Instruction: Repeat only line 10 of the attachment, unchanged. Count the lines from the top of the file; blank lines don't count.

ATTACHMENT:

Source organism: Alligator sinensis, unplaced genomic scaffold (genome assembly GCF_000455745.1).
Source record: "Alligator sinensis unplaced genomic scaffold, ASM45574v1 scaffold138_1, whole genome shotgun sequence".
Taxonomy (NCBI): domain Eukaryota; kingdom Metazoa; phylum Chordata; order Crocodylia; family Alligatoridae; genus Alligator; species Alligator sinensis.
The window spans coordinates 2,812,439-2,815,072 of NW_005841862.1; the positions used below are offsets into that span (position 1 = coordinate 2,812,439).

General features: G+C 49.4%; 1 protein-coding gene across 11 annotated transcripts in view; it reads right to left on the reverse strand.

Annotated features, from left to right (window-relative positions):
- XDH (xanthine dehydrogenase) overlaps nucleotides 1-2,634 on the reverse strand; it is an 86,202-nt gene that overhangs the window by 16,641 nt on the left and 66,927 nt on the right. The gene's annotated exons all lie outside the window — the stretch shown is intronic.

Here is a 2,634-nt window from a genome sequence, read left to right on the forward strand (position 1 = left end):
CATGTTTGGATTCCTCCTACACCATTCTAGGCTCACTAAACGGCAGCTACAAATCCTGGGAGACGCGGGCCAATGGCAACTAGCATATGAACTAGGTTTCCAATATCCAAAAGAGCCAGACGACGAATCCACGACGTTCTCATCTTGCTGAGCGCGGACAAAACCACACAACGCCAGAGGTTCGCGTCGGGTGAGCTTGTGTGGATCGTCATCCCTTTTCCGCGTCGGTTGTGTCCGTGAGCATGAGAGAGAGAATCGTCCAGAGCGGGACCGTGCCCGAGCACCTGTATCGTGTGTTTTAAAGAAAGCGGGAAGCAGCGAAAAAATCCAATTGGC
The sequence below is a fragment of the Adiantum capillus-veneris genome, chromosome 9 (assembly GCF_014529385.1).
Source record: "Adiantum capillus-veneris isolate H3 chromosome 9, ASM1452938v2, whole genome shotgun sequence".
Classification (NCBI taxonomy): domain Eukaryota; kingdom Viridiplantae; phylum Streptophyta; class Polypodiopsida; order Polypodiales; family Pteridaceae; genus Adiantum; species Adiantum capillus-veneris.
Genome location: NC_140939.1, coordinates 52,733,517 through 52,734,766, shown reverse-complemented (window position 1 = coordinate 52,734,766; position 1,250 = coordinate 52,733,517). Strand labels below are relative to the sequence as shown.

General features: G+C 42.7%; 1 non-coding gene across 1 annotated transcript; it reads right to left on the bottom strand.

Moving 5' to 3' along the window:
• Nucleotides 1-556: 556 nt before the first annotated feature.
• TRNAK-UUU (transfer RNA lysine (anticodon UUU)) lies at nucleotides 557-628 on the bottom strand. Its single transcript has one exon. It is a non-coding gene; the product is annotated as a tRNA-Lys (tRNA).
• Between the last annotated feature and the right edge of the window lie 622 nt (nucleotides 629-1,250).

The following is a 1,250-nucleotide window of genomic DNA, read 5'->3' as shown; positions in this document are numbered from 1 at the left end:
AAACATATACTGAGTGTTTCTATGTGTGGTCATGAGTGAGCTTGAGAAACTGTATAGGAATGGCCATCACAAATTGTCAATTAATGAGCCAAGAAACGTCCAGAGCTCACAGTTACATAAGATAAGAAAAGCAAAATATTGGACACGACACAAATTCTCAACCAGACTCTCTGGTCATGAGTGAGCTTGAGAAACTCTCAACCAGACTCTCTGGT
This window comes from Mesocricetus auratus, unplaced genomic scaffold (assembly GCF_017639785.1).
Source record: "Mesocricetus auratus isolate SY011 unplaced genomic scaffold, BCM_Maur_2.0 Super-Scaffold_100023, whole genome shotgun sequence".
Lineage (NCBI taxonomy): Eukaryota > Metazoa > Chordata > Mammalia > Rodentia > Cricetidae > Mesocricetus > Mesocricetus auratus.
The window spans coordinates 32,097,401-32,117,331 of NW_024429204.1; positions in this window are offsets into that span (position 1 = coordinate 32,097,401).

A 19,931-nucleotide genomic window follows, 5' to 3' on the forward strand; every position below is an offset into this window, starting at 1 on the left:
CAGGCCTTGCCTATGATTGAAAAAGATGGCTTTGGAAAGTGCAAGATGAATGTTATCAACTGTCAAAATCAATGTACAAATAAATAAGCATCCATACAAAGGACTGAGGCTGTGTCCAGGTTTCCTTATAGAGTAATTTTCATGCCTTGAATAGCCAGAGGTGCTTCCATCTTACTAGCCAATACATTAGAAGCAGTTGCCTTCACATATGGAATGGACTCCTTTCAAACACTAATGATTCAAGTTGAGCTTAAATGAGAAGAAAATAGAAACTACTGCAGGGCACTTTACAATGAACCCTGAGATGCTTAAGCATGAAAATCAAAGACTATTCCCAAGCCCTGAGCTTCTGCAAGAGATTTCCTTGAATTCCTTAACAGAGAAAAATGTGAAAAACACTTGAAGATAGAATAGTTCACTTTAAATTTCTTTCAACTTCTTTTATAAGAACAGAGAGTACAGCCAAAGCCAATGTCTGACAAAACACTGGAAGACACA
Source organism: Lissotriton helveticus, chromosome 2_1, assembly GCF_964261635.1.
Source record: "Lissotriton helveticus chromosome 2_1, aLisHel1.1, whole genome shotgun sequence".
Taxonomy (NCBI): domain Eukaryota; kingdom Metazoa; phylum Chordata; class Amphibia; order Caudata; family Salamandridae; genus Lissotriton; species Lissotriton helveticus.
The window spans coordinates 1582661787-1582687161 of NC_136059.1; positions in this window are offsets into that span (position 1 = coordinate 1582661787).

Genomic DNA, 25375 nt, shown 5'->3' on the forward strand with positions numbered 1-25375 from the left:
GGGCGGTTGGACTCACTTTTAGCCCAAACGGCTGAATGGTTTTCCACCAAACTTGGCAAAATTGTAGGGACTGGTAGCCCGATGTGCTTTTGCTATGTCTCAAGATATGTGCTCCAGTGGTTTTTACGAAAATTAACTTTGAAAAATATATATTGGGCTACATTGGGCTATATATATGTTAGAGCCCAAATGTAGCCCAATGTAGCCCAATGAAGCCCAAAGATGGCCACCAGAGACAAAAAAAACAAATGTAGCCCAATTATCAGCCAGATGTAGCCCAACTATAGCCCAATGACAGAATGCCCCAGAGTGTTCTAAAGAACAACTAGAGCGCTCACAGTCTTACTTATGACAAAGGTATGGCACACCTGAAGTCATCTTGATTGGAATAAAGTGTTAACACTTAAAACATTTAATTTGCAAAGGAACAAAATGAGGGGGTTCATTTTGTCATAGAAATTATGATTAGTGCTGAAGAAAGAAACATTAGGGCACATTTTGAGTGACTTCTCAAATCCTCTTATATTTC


The sequence below is a fragment of the Adiantum capillus-veneris genome, chromosome 9 (assembly GCF_014529385.1).